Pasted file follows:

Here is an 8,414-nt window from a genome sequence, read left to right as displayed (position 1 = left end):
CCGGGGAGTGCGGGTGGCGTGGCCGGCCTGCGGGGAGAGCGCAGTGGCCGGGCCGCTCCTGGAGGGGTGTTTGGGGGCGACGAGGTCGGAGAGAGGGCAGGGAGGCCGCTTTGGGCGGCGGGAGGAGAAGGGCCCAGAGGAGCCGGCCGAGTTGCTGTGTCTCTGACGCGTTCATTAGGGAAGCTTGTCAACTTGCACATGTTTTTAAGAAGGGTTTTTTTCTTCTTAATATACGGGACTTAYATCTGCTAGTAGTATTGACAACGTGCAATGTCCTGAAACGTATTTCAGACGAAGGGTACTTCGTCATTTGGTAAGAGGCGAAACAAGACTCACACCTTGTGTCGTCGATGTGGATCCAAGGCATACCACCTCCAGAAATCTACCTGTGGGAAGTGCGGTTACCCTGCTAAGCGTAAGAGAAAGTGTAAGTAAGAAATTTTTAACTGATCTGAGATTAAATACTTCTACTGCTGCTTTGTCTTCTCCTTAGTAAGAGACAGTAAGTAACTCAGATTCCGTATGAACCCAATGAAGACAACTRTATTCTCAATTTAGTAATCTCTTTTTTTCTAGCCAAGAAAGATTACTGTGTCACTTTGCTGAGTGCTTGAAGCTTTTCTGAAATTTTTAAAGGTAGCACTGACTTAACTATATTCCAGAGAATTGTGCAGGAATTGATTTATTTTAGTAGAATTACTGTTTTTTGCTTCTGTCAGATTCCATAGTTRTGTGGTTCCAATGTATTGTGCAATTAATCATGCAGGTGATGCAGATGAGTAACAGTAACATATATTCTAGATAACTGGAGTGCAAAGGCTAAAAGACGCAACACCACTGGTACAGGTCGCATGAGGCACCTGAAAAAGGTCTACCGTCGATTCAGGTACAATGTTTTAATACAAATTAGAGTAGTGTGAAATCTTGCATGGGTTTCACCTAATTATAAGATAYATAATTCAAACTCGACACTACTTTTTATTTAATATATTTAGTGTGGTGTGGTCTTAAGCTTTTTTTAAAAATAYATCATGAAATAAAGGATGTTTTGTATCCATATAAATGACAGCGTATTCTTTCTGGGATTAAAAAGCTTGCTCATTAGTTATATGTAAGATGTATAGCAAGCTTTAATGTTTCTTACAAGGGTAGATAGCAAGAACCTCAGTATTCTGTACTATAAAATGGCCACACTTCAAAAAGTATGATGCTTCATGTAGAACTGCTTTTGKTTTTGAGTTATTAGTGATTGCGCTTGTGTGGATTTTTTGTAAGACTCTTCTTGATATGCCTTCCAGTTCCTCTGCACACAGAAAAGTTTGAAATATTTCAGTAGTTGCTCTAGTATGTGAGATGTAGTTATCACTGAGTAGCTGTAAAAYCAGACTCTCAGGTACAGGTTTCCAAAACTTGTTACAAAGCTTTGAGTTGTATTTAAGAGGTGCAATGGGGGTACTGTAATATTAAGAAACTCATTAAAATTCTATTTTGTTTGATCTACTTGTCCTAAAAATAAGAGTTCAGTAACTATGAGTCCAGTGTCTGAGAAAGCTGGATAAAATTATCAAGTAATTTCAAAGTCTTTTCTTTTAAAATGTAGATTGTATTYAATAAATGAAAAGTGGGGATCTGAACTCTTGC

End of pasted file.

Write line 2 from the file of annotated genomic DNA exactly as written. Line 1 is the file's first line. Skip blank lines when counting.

CCGGGGAGTGCGGGTGGCGTGGCCGGCCTGCGGGGAGAGCGCAGTGGCCGGGCCGCTCCTGGAGGGGTGTTTGGGGGCGACGAGGTCGGAGAGAGGGCAGGGAGGCCGCTTTGGGCGGCGGGAGGAGAAGGGCCCAGAGGAGCCGGCCGAGTTGCTGTGTCTCTGACGCGTTCATTAGGGAAGCTTGTCAACTTGCACATGTTTTTAAGAAGGGTTTTTTTCTTCTTAATATACGGGACTTAYATCTGCTAGTAGTATTGACAACGTGCAATGTCCTGAAACGTATTTCAGACGAAGGGTACTTCGTCATTTGGTAAGAGGCGAAACAAGACTCACACCTTGTGTCGTCGATGTGGATCCAAGGCATACCACCTCCAGAAATCTACCTGTGGGAAGTGCGGTTACCCTGCTAAGCGTAAGAGAAAGTGTAAGTAAGAAATTTTTAACTGATCTGAGATTAAATACTTCTACTGCTGCTTTGTCTTCTCCTTAGTAAGAGACAGTAAGTAACTCAGATTCCGTATGAACCCAATGAAGACAACTRTATTCTCAATTTAGTAATCTCTTTTTTTCTAGCCAAGAAAGATTACTGTGTCACTTTGCTGAGTGCTTGAAGCTTTTCTGAAATTTTTAAAGGTAGCACTGACTTAACTATATTCCAGAGAATTGTGCAGGAATTGATTTATTTTAGTAGAATTACTGTTTTTTGCTTCTGTCAGATTCCATAGTTRTGTGGTTCCAATGTATTGTGCAATTAATCATGCAGGTGATGCAGATGAGTAACAGTAACATATATTCTAGATAACTGGAGTGCAAAGGCTAAAAGACGCAACACCACTGGTACAGGTCGCATGAGGCACCTGAAAAAGGTCTACCGTCGATTCAGGTACAATGTTTTAATACAAATTAGAGTAGTGTGAAATCTTGCATGGGTTTCACCTAATTATAAGATAYATAATTCAAACTCGACACTACTTTTTATTTAATATATTTAGTGTGGTGTGGTCTTAAGCTTTTTTTAAAAATAYATCATGAAATAAAGGATGTTTTGTATCCATATAAATGACAGCGTATTCTTTCTGGGATTAAAAAGCTTGCTCATTAGTTATATGTAAGATGTATAGCAAGCTTTAATGTTTCTTACAAGGGTAGATAGCAAGAACCTCAGTATTCTGTACTATAAAATGGCCACACTTCAAAAAGTATGATGCTTCATGTAGAACTGCTTTTGKTTTTGAGTTATTAGTGATTGCGCTTGTGTGGATTTTTTGTAAGACTCTTCTTGATATGCCTTCCAGTTCCTCTGCACACAGAAAAGTTTGAAATATTTCAGTAGTTGCTCTAGTATGTGAGATGTAGTTATCACTGAGTAGCTGTAAAAYCAGACTCTCAGGTACAGGTTTCCAAAACTTGTTACAAAGCTTTGAGTTGTATTTAAGAGGTGCAATGGGGGTACTGTAATATTAAGAAACTCATTAAAATTCTATTTTGTTTGATCTACTTGTCCTAAAAATAAGAGTTCAGTAACTATGAGTCCAGTGTCTGAGAAAGCTGGATAAAATTATCAAGTAATTTCAAAGTCTTTTCTTTTAAAATGTAGATTGTATTYAATAAATGAAAAGTGGGGATCTGAACTCTTGC